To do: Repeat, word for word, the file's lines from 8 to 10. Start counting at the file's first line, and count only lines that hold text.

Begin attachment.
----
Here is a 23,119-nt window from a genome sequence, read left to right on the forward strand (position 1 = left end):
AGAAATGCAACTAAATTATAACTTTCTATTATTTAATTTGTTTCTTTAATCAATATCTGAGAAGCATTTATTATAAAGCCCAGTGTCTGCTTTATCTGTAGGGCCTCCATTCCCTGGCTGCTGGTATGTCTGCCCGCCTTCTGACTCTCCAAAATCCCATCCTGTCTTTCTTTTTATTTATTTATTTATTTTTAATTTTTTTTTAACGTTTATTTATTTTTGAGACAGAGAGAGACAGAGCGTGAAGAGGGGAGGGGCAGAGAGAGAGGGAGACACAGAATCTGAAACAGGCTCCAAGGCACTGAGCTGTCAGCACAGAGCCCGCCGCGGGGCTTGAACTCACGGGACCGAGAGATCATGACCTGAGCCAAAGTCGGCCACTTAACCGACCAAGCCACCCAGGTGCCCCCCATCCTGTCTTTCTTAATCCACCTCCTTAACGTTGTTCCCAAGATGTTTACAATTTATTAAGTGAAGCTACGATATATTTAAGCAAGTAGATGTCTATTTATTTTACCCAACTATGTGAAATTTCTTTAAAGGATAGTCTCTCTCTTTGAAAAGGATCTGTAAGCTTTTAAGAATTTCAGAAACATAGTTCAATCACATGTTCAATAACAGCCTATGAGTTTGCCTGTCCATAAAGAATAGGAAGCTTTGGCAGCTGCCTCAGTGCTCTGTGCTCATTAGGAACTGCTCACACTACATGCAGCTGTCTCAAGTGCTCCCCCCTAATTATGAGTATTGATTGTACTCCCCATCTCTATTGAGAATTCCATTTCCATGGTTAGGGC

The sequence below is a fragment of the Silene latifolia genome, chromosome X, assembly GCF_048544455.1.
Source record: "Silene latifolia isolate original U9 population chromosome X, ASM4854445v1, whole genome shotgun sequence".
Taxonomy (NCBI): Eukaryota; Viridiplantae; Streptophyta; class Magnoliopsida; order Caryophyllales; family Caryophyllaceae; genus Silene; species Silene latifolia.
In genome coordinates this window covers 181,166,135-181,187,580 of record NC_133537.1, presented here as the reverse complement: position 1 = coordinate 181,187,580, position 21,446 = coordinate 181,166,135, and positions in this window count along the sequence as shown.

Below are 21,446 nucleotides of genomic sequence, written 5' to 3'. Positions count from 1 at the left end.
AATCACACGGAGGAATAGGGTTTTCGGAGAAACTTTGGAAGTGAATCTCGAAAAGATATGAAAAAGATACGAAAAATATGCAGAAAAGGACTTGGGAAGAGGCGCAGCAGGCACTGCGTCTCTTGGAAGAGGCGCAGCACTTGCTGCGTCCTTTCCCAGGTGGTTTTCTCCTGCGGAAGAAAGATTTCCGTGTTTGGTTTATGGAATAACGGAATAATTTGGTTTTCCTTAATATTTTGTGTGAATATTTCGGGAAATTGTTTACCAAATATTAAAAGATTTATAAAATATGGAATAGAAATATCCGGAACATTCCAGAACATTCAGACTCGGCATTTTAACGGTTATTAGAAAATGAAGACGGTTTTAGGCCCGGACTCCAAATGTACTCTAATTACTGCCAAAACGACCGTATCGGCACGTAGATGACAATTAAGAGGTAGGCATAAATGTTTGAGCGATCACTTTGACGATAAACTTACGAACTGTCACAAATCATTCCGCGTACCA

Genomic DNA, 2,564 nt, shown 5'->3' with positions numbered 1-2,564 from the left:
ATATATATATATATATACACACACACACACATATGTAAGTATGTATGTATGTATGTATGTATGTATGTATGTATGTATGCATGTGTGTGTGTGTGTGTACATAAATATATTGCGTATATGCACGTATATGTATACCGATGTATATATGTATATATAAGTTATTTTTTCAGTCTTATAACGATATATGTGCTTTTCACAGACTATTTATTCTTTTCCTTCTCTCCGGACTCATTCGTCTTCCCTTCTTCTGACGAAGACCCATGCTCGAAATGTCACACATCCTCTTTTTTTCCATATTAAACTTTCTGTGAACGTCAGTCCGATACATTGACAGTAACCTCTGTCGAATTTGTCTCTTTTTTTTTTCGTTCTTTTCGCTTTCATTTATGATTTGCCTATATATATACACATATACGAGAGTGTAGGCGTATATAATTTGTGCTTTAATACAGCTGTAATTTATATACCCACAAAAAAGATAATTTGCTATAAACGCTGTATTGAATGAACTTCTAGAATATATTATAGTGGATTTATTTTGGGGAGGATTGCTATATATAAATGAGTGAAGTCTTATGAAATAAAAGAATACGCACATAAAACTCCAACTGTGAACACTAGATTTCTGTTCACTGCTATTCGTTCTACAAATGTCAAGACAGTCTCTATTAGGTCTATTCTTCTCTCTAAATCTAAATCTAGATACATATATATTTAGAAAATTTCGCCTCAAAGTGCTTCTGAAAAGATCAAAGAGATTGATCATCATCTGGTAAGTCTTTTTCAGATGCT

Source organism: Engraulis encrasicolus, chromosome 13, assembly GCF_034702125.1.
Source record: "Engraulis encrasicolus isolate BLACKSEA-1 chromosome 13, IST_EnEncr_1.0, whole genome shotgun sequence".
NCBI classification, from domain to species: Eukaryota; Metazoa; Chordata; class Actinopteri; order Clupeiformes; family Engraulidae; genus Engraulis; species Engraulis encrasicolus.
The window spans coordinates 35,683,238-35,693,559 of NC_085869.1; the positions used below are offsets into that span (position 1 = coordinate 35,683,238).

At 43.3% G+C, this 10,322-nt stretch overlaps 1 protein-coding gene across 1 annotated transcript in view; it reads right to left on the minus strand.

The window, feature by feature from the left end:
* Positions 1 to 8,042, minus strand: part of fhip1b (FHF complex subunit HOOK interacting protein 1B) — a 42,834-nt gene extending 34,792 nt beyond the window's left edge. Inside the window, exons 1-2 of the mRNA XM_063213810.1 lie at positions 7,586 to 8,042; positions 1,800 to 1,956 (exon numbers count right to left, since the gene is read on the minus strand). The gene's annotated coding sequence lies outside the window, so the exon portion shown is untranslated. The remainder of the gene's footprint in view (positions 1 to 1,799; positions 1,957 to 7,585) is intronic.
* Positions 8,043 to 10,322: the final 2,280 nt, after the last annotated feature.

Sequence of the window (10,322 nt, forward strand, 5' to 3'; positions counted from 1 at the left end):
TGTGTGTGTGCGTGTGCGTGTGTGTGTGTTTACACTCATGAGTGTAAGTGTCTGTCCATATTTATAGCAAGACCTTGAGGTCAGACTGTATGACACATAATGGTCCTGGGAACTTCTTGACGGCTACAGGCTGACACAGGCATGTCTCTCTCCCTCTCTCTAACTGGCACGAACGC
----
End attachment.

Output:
AATCACACGGAGGAATAGGGTTTTCGGAGAAACTTTGGAAGTGAATCTCGAAAAGATATGAAAAAGATACGAAAAATATGCAGAAAAGGACTTGGGAAGAGGCGCAGCAGGCACTGCGTCTCTTGGAAGAGGCGCAGCACTTGCTGCGTCCTTTCCCAGGTGGTTTTCTCCTGCGGAAGAAAGATTTCCGTGTTTGGTTTATGGAATAACGGAATAATTTGGTTTTCCTTAATATTTTGTGTGAATATTTCGGGAAATTGTTTACCAAATATTAAAAGATTTATAAAATATGGAATAGAAATATCCGGAACATTCCAGAACATTCAGACTCGGCATTTTAACGGTTATTAGAAAATGAAGACGGTTTTAGGCCCGGACTCCAAATGTACTCTAATTACTGCCAAAACGACCGTATCGGCACGTAGATGACAATTAAGAGGTAGGCATAAATGTTTGAGCGATCACTTTGACGATAAACTTACGAACTGTCACAAATCATTCCGCGTACCA

Genomic DNA, 2,564 nt, shown 5'->3' with positions numbered 1-2,564 from the left:
ATATATATATATATATACACACACACACACATATGTAAGTATGTATGTATGTATGTATGTATGTATGTATGTATGTATGCATGTGTGTGTGTGTGTGTACATAAATATATTGCGTATATGCACGTATATGTATACCGATGTATATATGTATATATAAGTTATTTTTTCAGTCTTATAACGATATATGTGCTTTTCACAGACTATTTATTCTTTTCCTTCTCTCCGGACTCATTCGTCTTCCCTTCTTCTGACGAAGACCCATGCTCGAAATGTCACACATCCTCTTTTTTTCCATATTAAACTTTCTGTGAACGTCAGTCCGATACATTGACAGTAACCTCTGTCGAATTTGTCTCTTTTTTTTTTCGTTCTTTTCGCTTTCATTTATGATTTGCCTATATATATACACATATACGAGAGTGTAGGCGTATATAATTTGTGCTTTAATACAGCTGTAATTTATATACCCACAAAAAAGATAATTTGCTATAAACGCTGTATTGAATGAACTTCTAGAATATATTATAGTGGATTTATTTTGGGGAGGATTGCTATATATAAATGAGTGAAGTCTTATGAAATAAAAGAATACGCACATAAAACTCCAACTGTGAACACTAGATTTCTGTTCACTGCTATTCGTTCTACAAATGTCAAGACAGTCTCTATTAGGTCTATTCTTCTCTCTAAATCTAAATCTAGATACATATATATTTAGAAAATTTCGCCTCAAAGTGCTTCTGAAAAGATCAAAGAGATTGATCATCATCTGGTAAGTCTTTTTCAGATGCT